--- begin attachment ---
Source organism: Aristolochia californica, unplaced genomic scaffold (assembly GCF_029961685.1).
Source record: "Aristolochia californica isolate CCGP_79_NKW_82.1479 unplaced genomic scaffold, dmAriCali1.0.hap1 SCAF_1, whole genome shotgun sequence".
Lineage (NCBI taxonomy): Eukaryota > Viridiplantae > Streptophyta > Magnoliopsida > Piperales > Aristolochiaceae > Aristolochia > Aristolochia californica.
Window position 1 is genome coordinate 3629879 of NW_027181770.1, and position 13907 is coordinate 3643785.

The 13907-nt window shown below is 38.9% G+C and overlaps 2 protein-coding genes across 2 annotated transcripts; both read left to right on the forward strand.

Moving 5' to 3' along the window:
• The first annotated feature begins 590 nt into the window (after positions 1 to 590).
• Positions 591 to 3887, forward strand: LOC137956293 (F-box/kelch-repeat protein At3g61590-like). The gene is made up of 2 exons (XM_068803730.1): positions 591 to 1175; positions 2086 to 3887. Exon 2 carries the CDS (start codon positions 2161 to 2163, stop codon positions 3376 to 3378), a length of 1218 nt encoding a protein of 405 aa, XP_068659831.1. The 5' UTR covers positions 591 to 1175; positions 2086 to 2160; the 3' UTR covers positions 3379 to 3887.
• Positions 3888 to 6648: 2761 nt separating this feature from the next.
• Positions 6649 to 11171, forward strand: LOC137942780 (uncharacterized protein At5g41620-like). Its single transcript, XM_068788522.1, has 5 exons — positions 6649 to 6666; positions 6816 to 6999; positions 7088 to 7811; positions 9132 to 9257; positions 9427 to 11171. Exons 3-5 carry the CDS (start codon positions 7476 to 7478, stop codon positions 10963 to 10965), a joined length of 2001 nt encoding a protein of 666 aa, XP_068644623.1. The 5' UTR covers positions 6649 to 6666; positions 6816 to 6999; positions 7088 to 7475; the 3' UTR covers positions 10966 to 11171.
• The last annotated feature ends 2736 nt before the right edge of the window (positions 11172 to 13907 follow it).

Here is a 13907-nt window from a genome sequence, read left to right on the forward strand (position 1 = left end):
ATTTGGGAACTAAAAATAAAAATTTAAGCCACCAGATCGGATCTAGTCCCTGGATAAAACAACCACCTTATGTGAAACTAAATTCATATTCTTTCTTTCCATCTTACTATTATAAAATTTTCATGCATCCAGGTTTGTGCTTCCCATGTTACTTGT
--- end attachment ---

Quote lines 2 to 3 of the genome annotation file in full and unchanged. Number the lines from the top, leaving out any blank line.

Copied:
Source record: "Aristolochia californica isolate CCGP_79_NKW_82.1479 unplaced genomic scaffold, dmAriCali1.0.hap1 SCAF_1, whole genome shotgun sequence".
Lineage (NCBI taxonomy): Eukaryota > Viridiplantae > Streptophyta > Magnoliopsida > Piperales > Aristolochiaceae > Aristolochia > Aristolochia californica.